Lynn Tilton Wants To Save The Middle Market (But Can’t Do It Alone)

Lynn Tilton is on a mission. Each day the founder of distressed buyout firm Patriarch Partners hears from more than 20 worthy middle market companies in need of rescue financing.

The high volume is due, in part, to the lack of access to capital for middle market companies. They are too small to qualify for money from government plan TARP, and traditional sources of capital for middle market companies have retreated from the market to lick their wounds.

Tilton has a solution to the middle market capital drought which involves using money allocated for PPIP alongside cash from private investors. She’s proposed the plan, called SME Rescue Loans Program, to the Treasury and White House in a white paper (posted below). I spoke with her about the plan’s terms, incentives, and status.

PPIP hasn’t exactly gotten off the ground. Why will this plan be more attractive to investors than PPIP, particularly since it gives the first loss to private investors?

The reason PPIP hasn’t gotten off the ground is not because it hasn’t been attractive to investors. The problem is that you’re not getting banks to sell their mortgage assets because they’ve been given TALF, and so they’ve been able to take themselves out of the mess they were in. They’re not looking to sell their mortgage assets at a discount.

So the biggest problem that the economy faces now is the death of lending to middle market companies. The only way to address that is by rescue financing. You need immediate lending availability because companies are liquidating on a daily basis. So we’re trying to put together a structure that allows people to use the leverage to try to offset losses, and still guarantee returns to incent the private sector to make loans.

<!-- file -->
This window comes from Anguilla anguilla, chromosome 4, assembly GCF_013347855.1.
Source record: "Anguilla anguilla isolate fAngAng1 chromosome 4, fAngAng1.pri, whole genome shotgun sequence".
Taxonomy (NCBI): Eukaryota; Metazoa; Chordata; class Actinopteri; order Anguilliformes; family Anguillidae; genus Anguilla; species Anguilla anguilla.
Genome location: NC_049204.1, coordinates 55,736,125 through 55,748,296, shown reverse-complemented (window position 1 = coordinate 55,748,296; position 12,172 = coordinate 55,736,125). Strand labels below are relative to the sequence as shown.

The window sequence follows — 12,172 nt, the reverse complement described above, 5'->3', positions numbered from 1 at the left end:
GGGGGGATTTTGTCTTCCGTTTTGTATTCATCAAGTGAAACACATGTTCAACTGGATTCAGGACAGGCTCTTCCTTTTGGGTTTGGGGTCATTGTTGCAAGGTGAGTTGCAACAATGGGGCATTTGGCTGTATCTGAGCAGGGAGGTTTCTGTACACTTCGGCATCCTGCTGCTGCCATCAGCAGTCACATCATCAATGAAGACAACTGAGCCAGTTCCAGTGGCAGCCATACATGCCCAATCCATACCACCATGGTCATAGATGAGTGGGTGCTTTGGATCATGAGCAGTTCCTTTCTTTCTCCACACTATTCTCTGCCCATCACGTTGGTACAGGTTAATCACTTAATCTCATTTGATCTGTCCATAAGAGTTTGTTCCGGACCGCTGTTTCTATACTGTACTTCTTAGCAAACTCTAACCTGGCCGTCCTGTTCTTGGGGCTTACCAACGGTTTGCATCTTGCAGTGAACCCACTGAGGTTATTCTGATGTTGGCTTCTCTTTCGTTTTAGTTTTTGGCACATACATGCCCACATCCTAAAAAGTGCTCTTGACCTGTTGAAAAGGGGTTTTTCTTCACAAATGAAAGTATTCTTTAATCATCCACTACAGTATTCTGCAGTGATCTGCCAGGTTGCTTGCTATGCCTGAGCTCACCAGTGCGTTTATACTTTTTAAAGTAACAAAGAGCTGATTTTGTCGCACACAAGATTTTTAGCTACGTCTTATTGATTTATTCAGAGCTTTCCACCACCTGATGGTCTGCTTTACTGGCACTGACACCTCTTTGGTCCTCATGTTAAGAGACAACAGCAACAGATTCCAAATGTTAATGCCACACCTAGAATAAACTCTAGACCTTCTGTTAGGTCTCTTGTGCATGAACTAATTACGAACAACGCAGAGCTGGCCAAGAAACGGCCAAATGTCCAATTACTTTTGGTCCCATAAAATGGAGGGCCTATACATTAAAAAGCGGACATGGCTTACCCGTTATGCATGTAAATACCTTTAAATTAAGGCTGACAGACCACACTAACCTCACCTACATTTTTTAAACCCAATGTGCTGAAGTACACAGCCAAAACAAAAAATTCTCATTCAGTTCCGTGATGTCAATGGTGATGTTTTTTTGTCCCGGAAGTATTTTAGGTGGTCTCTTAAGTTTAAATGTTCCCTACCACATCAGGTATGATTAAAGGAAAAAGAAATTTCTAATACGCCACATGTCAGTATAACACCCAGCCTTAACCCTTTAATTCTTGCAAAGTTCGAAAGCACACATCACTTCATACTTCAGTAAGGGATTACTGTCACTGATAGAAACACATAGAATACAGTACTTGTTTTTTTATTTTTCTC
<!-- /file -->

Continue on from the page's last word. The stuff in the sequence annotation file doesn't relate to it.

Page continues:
I tucked my plan into PPIP because there’s money ready to use, and because you won’t need congressional approval, or additional money. The money from PPIP is sitting there for the same purpose, which is to address the ability for banks to lend.

The reason we set it up so that the investor takes the first loss layer is because there was a lot of pushback that this was another opportunity for Wall Street  to be cowboys and make a lot of money. I felt like, if we are in charge, we should be the most responsible. The incentive is the ability to use low cost government capital in terms of leverage.

Why wouldn’t the government just expand the criteria for TALF to include middle market companies?

They could expand the criteria but you don’t want what’s happened with TALF, which is secondary loans. Unemployment continues to rise and will become a problem because middle market companies are going away through liquidations. We need rescue and DIP financing to keep these companies alive, and we don’t want that intention to become a secondary vehicle where people can unwind CLOs and turn middle market loans into newly-leveraged securitization vehicles. TALF would have to be used for only new loans. That can take a long time, and it becomes more complex.